The Federal Reserve has cut US interest rates from 4.5% to 4.25% to help steer the world's largest economy through a housing slump and credit woes.
It is the third rate cut in the US in as many months, leaving US rates 1% lower than their August peak.
A downward move had been expected, but US shares fell as traders bet that the cut would fail to prevent a recession.
The Fed also trimmed the rate at which it lends money to banks to help smooth out problems in the credit markets.
The Fed reduced its primary discount rate from 5% to 4.75% to encourage banks to borrow from it.
This is designed to boost the amount of money in the financial system, making it easier for banks to borrow from each other.
Inter-bank lending charges have shot up recently amid suspicion over which banks are bearing undisclosed losses linked to investments in bad home loan debt.
The need to shore up capital reserves has also underpinned the credit freeze.
The fear is that these problems will prompt banks to increase their charges on credit cards and commercial loans to protect their profits, which will suffocate consumer spending and make it more difficult for companies to trade.
The US consumer is vital to the country's economic wellbeing and households are already struggling to cope with increased mortgage repayments and more expensive utility bills.
The Fed's twin actions are designed to prevent the US economy from slipping into a recession next year, which could have potentially damaging consequences for economic growth around the world.
But one Fed policy maker Eric Rosengren, president of the Federal Reserve Bank of Boston, thought that the move was not bold enough.
He voted for a more extreme half-percentage point cut which would have taken the rate to 4% - a level not seen since the end of 2005.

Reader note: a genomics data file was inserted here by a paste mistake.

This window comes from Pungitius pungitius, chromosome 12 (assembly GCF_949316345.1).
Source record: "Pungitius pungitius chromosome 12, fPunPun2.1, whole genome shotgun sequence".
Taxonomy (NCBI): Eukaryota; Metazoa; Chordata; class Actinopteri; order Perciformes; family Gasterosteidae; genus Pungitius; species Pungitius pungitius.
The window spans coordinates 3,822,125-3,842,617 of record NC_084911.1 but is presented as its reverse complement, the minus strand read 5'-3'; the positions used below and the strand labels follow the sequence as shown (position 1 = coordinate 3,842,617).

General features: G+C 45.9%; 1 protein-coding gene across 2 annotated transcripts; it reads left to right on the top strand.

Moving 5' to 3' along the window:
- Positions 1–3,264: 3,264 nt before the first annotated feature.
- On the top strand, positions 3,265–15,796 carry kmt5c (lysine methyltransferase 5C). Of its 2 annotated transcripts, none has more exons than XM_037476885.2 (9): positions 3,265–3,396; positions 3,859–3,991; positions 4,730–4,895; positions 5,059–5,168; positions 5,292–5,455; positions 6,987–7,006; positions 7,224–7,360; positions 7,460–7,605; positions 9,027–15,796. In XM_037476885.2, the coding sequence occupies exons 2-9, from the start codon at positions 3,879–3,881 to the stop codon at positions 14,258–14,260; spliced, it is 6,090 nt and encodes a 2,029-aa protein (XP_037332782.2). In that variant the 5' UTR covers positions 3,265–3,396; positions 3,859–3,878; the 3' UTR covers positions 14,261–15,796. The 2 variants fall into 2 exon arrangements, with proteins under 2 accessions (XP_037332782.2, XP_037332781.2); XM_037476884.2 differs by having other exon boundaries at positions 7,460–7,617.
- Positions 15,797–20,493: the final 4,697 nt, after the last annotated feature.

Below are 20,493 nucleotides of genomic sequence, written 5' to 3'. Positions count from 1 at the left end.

Many traders had also hoped for more aggressive intervention and all three indexes on Wall Street sank in a similar vein to the steps taken in September, when the Fed reduced rates from their five-year high at 5.25% to 4.75% - the first rate cut in four years.
The Dow Jones Industrial Average index plunged 2.14% and closed at 13,432.8 following the announcement, while the broader S&P 500 index dropped 2.6% at 1,477.65 and technology-dominated Nasdaq also fell more than 2% at 2,652.35.
"A quarter point isn't a heck of a lot and the stock market is concerned there isn't enough liquidity," said Robert Macintosh, chief economist at Eaton Vance.
"I just don't know what a quarter point will accomplish."
Global oil prices had surged before the Fed's announcement amid pipeline shutdowns in the US due to weather problems and a bomb attack in Algeria, a key oil exporter.
New York sweet, light oil jumped more than $2 to trade past the $90 level, while Brent crude in London also surged up $1.90, to $89.94.
Energy traders have been divided in recent weeks over the direction of oil with the bulls betting that supply will be tight during the cold winter months, while others see demand for energy contracting as the US economy shrinks.
The Fed warned that recent economic data indicated a slowdown in the US economy as a result of "the intensification of the housing correction and some softening in business and consumer spending".
It added: "Recent developments, including the deterioration in financial market conditions, have increased the uncertainty surrounding the outlook for economic growth and inflation."
These sombre comments differ markedly from those made by Fed Chairman Ben Bernanke after last month's interest rate cut when he sounded a relatively upbeat note on the health of the US economy.
Then it was suggested that the greater risks came from inflationary pressures due to higher energy and food prices.
But with no sign of recovery in the housing market since then and the banking system still not functioning under normal conditions, analysts believe the Fed is now preparing for a sharp downturn with more interest rate cuts expected.
"They left open the possibility of additional rate reductions," said Carl Tannenbaum, chief economist at LaSalle Bank.
He expects the next cut could come as soon as the Fed's next meeting in January.